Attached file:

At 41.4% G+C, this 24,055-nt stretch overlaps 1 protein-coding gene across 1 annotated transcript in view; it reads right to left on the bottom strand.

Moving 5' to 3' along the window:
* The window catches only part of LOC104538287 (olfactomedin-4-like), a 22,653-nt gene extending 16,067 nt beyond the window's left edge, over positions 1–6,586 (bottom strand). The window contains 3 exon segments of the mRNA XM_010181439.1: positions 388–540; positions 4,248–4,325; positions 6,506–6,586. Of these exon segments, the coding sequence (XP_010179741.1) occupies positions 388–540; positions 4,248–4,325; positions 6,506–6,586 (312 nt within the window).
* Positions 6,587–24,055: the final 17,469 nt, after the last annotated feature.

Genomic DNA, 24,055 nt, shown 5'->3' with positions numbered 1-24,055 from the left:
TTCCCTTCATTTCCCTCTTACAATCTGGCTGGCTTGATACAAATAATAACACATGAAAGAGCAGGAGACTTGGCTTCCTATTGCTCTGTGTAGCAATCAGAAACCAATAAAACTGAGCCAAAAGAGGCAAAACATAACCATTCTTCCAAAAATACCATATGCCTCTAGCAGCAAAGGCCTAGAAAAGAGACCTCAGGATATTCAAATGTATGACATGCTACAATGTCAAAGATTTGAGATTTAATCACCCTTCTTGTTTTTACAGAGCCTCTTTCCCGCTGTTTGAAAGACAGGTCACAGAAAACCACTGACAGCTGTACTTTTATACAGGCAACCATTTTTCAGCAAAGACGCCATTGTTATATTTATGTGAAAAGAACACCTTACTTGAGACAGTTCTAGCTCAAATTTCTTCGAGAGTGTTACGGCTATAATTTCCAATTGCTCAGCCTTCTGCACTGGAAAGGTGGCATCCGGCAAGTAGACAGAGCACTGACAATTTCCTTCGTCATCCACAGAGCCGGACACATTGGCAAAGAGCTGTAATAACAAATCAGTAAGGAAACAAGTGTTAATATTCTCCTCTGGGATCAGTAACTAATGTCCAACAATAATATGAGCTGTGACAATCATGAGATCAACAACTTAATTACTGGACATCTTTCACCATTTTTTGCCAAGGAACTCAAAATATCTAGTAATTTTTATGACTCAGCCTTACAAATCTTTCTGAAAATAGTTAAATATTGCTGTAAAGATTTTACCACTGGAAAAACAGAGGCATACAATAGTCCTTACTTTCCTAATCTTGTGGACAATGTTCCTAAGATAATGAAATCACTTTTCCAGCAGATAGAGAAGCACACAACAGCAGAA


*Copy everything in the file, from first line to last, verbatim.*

At 41.4% G+C, this 24,055-nt stretch overlaps 1 protein-coding gene across 1 annotated transcript in view; it reads right to left on the bottom strand.

Moving 5' to 3' along the window:
* The window catches only part of LOC104538287 (olfactomedin-4-like), a 22,653-nt gene extending 16,067 nt beyond the window's left edge, over positions 1–6,586 (bottom strand). The window contains 3 exon segments of the mRNA XM_010181439.1: positions 388–540; positions 4,248–4,325; positions 6,506–6,586. Of these exon segments, the coding sequence (XP_010179741.1) occupies positions 388–540; positions 4,248–4,325; positions 6,506–6,586 (312 nt within the window).
* Positions 6,587–24,055: the final 17,469 nt, after the last annotated feature.

Genomic DNA, 24,055 nt, shown 5'->3' with positions numbered 1-24,055 from the left:
TTCCCTTCATTTCCCTCTTACAATCTGGCTGGCTTGATACAAATAATAACACATGAAAGAGCAGGAGACTTGGCTTCCTATTGCTCTGTGTAGCAATCAGAAACCAATAAAACTGAGCCAAAAGAGGCAAAACATAACCATTCTTCCAAAAATACCATATGCCTCTAGCAGCAAAGGCCTAGAAAAGAGACCTCAGGATATTCAAATGTATGACATGCTACAATGTCAAAGATTTGAGATTTAATCACCCTTCTTGTTTTTACAGAGCCTCTTTCCCGCTGTTTGAAAGACAGGTCACAGAAAACCACTGACAGCTGTACTTTTATACAGGCAACCATTTTTCAGCAAAGACGCCATTGTTATATTTATGTGAAAAGAACACCTTACTTGAGACAGTTCTAGCTCAAATTTCTTCGAGAGTGTTACGGCTATAATTTCCAATTGCTCAGCCTTCTGCACTGGAAAGGTGGCATCCGGCAAGTAGACAGAGCACTGACAATTTCCTTCGTCATCCACAGAGCCGGACACATTGGCAAAGAGCTGTAATAACAAATCAGTAAGGAAACAAGTGTTAATATTCTCCTCTGGGATCAGTAACTAATGTCCAACAATAATATGAGCTGTGACAATCATGAGATCAACAACTTAATTACTGGACATCTTTCACCATTTTTTGCCAAGGAACTCAAAATATCTAGTAATTTTTATGACTCAGCCTTACAAATCTTTCTGAAAATAGTTAAATATTGCTGTAAAGATTTTACCACTGGAAAAACAGAGGCATACAATAGTCCTTACTTTCCTAATCTTGTGGACAATGTTCCTAAGATAATGAAATCACTTTTCCAGCAGATAGAGAAGCACACAACAGCAGAA